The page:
Cyclamen Persicum—The Flower of Mary’s Agony

The Persian Cyclamen (Cyclamen Persicum) may be modest in stature and humble in appearance, but this little flower has an intimate connection to the Virgin Mother in its shape, coloring and even delicate scent.

The shape is said to represent a girl humbly bowing her head among rocks. This image, of a bowing head, has become a symbol of the Pietà, the artistic depiction of the Virgin Mary cradling the body of Jesus. The head titled downwards expresses grief and agony while the heart-shaped leaves represent Mary’s aching heart.

The red stain at the edges of the blossoms symbolize Mary’s “bleeding” heart. As Simeon prophesied, “And a sword will pierce through your own soul also, that thoughts out of many hearts may be revealed.” (Luke 2:35).

Even the smell is connected to Mary. One of the Arabic names of the flower is bakhur Miriam—Mary’s incense.

This deep connection to the Virgin explains why vases brimming with cyclamen are often found in churches dedicated to Mary.

The cyclamen is also associated with King Solomon who wore a crown decorated with cyclamen blossoms—giving the flower one of its Hebrew names Netzer Shlomo (King Solomon’s Crown).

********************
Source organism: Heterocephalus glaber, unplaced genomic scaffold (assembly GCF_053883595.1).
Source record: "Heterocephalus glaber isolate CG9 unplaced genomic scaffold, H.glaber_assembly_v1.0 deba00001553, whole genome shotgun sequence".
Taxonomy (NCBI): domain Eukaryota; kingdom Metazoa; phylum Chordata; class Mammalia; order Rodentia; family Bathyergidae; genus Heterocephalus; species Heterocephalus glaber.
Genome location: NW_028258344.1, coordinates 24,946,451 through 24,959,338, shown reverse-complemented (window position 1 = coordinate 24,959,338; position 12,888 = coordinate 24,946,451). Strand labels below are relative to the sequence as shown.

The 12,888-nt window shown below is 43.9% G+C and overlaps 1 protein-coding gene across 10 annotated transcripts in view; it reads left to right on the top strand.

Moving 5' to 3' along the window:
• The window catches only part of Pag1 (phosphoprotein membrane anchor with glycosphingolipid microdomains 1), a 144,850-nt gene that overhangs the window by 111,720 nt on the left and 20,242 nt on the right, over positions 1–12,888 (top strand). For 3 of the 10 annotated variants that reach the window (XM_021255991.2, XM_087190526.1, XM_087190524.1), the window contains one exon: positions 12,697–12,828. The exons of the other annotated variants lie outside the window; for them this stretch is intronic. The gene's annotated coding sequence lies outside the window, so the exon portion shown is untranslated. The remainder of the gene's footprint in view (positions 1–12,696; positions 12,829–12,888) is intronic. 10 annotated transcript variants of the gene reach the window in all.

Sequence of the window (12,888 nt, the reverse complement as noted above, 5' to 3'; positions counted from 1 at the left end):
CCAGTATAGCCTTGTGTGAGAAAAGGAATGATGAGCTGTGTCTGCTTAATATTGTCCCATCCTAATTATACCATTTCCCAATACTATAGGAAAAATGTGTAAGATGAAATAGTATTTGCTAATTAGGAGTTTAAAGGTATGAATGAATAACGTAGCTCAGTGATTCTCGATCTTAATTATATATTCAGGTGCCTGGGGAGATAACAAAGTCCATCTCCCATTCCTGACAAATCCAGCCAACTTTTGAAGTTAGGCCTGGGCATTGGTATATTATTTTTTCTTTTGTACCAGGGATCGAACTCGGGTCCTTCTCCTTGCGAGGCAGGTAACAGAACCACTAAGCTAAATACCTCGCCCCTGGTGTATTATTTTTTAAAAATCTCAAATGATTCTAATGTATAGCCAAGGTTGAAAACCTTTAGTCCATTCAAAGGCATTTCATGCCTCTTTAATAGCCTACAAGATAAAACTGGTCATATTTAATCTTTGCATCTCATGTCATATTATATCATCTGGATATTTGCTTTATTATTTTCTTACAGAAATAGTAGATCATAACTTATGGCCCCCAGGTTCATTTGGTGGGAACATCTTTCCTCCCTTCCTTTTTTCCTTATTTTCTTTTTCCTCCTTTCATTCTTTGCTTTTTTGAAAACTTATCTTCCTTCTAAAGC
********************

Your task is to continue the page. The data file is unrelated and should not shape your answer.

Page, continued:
According to legend, Solomon’s crown accompanied the Jews into exile after the destruction of the First Temple. But, the flowers were so upset at the loss of the Temple they bent their heads in sorrow and will only rise again when a son of David is on the throne and the crown returned to Jerusalem.

Despite its association with sorrow and agony, in 2007, the cyclamen (rakefet in Hebrew) became Israel’s national flower. It is such an integral part of Israel’s culture there is even a song dedicated to it (see the translated lyrics here).

During the times of its peak blossoming time from January to March, millions of people head out into nature to enjoy the carpets of delicate white, pink and purple blooms. While one of the best—and most popular—viewing spots is at Cyclamen Hill in Ramot Menashe Park, near Megiddo, the shy, modest cyclamen can be found dotted among the rocks throughout the country.

Find out more in Sacred Flowers, Holy Trees & Blessed Thorns: Fifty Plants in the Life of Jesus by Ami Tamir. 

Danielle Max


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